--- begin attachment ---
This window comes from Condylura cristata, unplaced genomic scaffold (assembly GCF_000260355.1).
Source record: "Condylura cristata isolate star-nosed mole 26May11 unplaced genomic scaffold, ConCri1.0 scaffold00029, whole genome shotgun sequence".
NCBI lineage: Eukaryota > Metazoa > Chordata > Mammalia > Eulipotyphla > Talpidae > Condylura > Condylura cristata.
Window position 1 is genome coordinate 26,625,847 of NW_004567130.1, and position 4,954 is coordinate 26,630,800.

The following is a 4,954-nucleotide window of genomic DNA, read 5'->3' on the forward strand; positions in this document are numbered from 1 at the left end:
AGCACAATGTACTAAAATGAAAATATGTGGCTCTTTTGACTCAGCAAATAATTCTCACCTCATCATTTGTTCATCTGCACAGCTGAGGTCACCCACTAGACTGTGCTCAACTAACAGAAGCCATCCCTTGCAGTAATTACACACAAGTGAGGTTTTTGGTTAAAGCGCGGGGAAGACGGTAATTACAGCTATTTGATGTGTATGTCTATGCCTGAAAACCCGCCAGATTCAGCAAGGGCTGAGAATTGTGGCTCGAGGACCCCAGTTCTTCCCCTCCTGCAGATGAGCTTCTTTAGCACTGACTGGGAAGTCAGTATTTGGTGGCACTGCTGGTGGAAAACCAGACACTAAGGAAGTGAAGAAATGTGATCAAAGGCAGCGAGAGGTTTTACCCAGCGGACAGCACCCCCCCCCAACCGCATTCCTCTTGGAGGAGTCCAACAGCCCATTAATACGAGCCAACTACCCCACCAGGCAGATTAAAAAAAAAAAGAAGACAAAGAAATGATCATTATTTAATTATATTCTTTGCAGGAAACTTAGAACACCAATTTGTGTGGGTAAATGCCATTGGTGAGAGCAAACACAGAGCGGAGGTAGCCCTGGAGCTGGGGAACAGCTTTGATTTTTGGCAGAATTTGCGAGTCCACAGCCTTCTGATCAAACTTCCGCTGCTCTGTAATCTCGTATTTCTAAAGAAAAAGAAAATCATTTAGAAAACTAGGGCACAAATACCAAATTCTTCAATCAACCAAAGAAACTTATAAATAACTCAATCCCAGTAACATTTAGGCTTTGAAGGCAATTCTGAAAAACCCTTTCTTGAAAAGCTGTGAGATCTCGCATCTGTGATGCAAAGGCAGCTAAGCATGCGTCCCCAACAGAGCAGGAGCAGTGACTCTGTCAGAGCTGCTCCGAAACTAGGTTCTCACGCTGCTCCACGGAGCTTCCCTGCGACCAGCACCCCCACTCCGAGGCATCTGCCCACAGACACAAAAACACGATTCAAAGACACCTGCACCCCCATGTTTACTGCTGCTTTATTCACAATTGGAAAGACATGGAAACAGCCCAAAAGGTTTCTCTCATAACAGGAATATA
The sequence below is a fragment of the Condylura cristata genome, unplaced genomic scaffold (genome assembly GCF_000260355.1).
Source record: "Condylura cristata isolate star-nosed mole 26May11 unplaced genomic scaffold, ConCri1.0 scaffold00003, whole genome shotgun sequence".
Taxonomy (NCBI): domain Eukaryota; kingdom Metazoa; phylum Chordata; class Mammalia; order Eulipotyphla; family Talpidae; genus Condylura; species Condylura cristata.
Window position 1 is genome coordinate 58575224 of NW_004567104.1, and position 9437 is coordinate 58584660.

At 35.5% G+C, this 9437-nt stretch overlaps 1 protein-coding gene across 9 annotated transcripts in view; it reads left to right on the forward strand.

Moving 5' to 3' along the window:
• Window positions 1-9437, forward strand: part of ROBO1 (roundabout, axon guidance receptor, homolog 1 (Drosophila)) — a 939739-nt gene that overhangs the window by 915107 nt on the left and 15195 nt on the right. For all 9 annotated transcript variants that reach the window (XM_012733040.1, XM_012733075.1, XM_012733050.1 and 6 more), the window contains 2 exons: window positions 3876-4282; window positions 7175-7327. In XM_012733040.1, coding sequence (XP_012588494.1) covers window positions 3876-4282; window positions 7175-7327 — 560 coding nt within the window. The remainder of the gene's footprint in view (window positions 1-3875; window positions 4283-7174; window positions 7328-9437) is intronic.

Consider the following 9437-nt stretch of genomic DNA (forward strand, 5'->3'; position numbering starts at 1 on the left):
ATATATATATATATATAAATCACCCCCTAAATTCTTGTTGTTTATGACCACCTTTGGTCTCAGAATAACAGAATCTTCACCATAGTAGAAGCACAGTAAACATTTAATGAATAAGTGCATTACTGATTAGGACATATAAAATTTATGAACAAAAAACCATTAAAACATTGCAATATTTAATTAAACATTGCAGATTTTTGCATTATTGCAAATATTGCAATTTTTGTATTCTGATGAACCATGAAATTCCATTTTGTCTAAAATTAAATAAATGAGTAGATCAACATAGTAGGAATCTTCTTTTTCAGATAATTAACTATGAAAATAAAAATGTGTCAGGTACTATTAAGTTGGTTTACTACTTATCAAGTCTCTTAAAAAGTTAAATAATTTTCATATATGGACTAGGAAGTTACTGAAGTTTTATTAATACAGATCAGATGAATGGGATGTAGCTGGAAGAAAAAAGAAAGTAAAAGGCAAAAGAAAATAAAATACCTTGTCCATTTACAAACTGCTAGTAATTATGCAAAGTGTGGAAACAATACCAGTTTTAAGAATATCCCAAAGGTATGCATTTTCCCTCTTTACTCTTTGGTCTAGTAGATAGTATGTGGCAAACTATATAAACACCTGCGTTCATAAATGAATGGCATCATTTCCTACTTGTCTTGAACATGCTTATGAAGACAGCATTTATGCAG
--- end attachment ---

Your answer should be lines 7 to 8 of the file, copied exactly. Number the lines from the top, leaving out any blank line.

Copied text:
The sequence below is a fragment of the Condylura cristata genome, unplaced genomic scaffold (genome assembly GCF_000260355.1).
Source record: "Condylura cristata isolate star-nosed mole 26May11 unplaced genomic scaffold, ConCri1.0 scaffold00003, whole genome shotgun sequence".